This way you can play a half-orc wizard without feeling gimped or having to swap your +2 STR to +2 INT
 

I fail to see the gain in this. What would it accomplish? What is wrong in having high stat having an actual impact on the game? If they don't have any bearing, why should we have stats in the first place?

Stats are a great way to define a character and whether they are high or low, they give a player a good idea of what the character is able to do. It also creates expectations that high stats are beneficial and low stats ate detrimental.

The asymetrical bonuses of 1st and 2nd editions have always been seen as weird and illogical. A return to this method would certainly not be welcomed. I think that limiting a stat to a max of 18 should accomplish the goal you have in mind.
 

TwoSix

Unserious gamer
Supporter
I fail to see the gain in this. What would it accomplish? What is wrong in having high stat having an actual impact on the game? If they don't have any bearing, why should we have stats in the first place?

Stats are a great way to define a character and whether they are high or low, they give a player a good idea of what the character is able to do. It also creates expectations that high stats are beneficial and low stats ate detrimental.

The asymetrical bonuses of 1st and 2nd editions have always been seen as weird and illogical. A return to this method would certainly not be welcomed. I think that limiting a stat to a max of 18 should accomplish the goal you have in mind.
It moves the importance of the stat to skills and saves, not attacks. This lets you play a intelligent swordsman, a wise wizard, or a charismatic rogue without losing ground in your main combat feature.

If this doesn't immediately strike you as a good thing to enable, than I imagine such a rule change would not be your preference.
 

It is not the stats that prevent you from playing an intelligent fighter or a charismatic barbarian, it is the point buy and the standard array. These two methods makes it so that a player will always chose the stats that are the most relevant to their class and role.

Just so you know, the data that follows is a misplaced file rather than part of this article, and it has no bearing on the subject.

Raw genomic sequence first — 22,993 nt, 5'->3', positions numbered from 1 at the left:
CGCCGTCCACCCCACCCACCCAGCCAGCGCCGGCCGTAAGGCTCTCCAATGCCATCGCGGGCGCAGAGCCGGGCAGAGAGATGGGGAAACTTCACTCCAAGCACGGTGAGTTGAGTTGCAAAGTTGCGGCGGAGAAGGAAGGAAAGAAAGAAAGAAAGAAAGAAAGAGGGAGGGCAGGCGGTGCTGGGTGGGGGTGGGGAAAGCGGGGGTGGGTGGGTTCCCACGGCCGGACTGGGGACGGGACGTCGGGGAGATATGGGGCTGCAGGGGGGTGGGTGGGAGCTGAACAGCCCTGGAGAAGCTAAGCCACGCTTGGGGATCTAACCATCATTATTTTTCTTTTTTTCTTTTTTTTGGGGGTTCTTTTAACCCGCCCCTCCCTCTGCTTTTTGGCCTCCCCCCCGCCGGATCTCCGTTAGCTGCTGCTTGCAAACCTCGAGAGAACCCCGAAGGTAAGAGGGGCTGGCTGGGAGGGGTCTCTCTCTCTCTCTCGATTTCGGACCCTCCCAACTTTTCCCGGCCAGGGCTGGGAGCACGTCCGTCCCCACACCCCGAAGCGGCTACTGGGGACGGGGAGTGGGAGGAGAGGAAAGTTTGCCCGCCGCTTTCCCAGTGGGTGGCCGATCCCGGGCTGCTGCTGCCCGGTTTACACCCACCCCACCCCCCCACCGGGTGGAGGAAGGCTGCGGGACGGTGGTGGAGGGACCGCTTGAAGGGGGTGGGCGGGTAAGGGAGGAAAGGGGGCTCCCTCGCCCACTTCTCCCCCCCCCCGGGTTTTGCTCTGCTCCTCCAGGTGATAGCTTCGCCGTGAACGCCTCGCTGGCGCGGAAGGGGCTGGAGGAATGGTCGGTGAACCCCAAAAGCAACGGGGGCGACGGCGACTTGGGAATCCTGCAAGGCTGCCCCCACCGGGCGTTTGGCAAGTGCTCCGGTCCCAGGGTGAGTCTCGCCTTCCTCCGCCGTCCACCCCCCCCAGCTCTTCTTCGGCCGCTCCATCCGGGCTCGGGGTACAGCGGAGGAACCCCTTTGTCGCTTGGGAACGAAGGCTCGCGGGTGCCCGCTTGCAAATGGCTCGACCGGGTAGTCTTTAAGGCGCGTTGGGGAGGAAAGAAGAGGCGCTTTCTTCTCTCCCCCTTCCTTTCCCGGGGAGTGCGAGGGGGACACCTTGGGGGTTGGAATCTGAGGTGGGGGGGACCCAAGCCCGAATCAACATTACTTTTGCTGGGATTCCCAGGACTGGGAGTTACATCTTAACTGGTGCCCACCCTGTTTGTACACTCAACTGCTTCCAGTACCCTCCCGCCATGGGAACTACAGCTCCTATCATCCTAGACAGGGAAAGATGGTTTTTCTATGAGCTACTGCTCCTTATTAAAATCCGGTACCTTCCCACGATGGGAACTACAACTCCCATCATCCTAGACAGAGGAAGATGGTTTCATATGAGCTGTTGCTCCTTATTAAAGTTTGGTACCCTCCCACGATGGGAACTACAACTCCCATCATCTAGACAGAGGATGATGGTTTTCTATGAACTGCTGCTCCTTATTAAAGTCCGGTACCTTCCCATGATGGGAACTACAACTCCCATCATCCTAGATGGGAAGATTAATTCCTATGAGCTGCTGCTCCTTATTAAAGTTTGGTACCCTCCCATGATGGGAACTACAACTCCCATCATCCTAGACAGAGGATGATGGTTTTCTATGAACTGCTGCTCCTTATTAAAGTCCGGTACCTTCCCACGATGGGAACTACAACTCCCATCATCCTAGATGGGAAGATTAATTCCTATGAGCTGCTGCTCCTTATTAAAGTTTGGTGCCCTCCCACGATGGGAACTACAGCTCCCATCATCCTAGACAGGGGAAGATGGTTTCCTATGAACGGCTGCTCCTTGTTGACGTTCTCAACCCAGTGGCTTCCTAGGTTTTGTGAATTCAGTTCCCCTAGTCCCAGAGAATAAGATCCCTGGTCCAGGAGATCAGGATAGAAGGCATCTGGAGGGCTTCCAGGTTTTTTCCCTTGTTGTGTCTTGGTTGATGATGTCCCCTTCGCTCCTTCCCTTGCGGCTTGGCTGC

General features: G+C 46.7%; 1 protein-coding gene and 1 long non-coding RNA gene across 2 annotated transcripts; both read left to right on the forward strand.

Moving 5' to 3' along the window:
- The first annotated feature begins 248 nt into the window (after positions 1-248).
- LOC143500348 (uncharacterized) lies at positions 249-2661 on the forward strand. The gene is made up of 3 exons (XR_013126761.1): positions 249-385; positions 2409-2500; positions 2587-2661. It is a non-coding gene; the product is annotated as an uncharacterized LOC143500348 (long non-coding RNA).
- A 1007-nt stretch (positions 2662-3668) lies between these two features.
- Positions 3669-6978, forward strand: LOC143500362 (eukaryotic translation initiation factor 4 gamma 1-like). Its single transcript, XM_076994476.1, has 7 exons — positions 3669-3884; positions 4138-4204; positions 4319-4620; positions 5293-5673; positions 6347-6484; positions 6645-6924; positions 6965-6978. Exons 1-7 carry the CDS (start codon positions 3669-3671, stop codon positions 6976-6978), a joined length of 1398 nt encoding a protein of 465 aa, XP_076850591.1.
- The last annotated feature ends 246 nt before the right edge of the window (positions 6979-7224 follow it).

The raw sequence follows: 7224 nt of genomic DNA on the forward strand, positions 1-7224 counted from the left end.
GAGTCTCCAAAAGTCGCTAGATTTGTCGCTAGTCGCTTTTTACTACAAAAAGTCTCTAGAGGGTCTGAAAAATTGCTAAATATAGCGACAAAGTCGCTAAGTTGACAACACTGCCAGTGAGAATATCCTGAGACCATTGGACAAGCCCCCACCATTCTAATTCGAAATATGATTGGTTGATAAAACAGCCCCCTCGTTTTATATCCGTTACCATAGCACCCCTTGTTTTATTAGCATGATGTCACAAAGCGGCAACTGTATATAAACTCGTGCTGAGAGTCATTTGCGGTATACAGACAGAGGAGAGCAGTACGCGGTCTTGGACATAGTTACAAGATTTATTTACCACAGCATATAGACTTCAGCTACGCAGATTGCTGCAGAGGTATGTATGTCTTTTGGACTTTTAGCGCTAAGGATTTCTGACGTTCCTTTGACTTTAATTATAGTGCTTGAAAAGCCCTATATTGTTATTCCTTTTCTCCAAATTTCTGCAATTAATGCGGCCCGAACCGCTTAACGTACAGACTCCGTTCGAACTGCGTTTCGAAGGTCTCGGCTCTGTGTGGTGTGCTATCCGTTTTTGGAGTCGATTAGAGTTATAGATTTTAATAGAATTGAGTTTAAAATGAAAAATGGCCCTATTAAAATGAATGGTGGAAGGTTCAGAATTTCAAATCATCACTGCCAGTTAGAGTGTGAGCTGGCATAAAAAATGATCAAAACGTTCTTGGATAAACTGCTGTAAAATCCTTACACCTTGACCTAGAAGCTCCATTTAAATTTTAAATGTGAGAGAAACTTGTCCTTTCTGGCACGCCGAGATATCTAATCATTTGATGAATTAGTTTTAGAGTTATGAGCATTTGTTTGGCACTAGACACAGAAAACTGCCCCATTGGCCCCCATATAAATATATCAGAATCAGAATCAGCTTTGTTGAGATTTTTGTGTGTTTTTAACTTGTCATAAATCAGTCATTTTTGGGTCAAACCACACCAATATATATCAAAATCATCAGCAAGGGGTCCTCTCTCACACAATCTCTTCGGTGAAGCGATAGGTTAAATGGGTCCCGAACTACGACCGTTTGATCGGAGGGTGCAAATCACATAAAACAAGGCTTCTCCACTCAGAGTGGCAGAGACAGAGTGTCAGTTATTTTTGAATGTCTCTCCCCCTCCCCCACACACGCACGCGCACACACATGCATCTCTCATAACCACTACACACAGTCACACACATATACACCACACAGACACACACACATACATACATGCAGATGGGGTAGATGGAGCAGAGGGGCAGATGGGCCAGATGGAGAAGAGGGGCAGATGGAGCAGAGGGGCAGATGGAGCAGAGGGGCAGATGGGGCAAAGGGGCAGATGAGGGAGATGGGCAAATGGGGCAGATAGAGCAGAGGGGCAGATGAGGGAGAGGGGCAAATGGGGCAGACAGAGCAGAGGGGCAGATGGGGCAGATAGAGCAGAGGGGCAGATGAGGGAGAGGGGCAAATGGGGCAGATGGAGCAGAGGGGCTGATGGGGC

Your best bet would be to roll stats in place and allow modifications on a 1 for 2 basis as in OD&D.
This would mean that character generation would look like this choose race. Choose class. Roll stats in place and then adjust for race and modify stats if needed on the lower a stat by two to raise one by one. You will the see a greater variety of characters but a lot of unhappy players. Well until they swallow the pill and see things your way.
 

TwoSix

Unserious gamer
Supporter
It is not the stats that prevent you from playing an intelligent fighter or a charismatic barbarian, it is the point buy and the standard array. These two methods makes it so that a player will always chose the stats that are the most relevant to their class and role.

Your best bet would be to roll stats in place and allow modifications on a 1 for 2 basis as in OD&D.
This would mean that character generation would look like this choose race. Choose class. Roll stats in place and then adjust for race and modify stats if needed on the lower a stat by two to raise one by one. You will the see a greater variety of characters but a lot of unhappy players. Well until they swallow the pill and see things your way.
So why not simply disconnect the connection between a stat and a class? I think you're arguing for a rationale for leaving them connected, but I'm not sure.
 

In reality, I am saying that variety will be better served with the OD&D method than a disconnected stat method that is proposed here.

To ensure even more variety, I would remove the condition that sneak attacks must be made with finesse (dex based) weapons and allow sneak attacks to be made with any weapons. Strong thieves could be a thing with this.

As I stated previously, stats create expectations and it is logical that a strong person strikes harder than a weak one. The proposed approach does promote a bit more diversity but at the cost of logic and natural expectations. Having the way I proposed would allow a lot of diversity but at the cost of a lot more randomness.
 

Hawk Diesel

Adventurer
Personally, I've stopped having races grant ability score bonuses. I have a primary bonus (+2) tied to class, and the secondary bonus (+1) tied to their background. Each class and background offers two options out of the six possible ability scores to affect, and you can't double up on the same bonus to get a +3 to a stat. For me, this lets a PC get to feel competent in their class, as well as decouples race and class to open up new combinations that might otherwise be less likely to happen. Personally, it works really well at my table, and I haven't felt like it encourages or rewards min-maxers. But then again, I'm never worried about min-maxers. As long as everyone is having fun and there is an equal share of the spotlight (which I feel is largely the DM's job anyway) then let people min-max. Min-maxing isn't inherently bad nor the "wrong" way to play.